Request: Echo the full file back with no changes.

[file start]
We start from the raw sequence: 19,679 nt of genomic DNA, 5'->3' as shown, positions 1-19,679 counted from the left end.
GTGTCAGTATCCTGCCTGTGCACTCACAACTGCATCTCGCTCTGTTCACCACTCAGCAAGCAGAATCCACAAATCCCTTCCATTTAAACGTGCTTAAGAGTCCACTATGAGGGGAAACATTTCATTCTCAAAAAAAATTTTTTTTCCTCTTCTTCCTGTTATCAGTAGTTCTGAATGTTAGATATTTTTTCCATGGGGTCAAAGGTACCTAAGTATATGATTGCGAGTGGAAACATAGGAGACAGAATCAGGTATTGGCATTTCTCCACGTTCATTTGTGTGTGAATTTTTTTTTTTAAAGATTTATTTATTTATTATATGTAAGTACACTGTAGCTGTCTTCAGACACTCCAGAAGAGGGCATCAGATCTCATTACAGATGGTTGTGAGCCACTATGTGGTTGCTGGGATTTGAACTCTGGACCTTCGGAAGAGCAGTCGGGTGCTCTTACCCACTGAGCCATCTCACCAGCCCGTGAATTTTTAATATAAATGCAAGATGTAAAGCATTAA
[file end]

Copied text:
We start from the raw sequence: 19,679 nt of genomic DNA, 5'->3' as shown, positions 1-19,679 counted from the left end.
GTGTCAGTATCCTGCCTGTGCACTCACAACTGCATCTCGCTCTGTTCACCACTCAGCAAGCAGAATCCACAAATCCCTTCCATTTAAACGTGCTTAAGAGTCCACTATGAGGGGAAACATTTCATTCTCAAAAAAAATTTTTTTTCCTCTTCTTCCTGTTATCAGTAGTTCTGAATGTTAGATATTTTTTCCATGGGGTCAAAGGTACCTAAGTATATGATTGCGAGTGGAAACATAGGAGACAGAATCAGGTATTGGCATTTCTCCACGTTCATTTGTGTGTGAATTTTTTTTTTTAAAGATTTATTTATTTATTATATGTAAGTACACTGTAGCTGTCTTCAGACACTCCAGAAGAGGGCATCAGATCTCATTACAGATGGTTGTGAGCCACTATGTGGTTGCTGGGATTTGAACTCTGGACCTTCGGAAGAGCAGTCGGGTGCTCTTACCCACTGAGCCATCTCACCAGCCCGTGAATTTTTAATATAAATGCAAGATGTAAAGCATTAA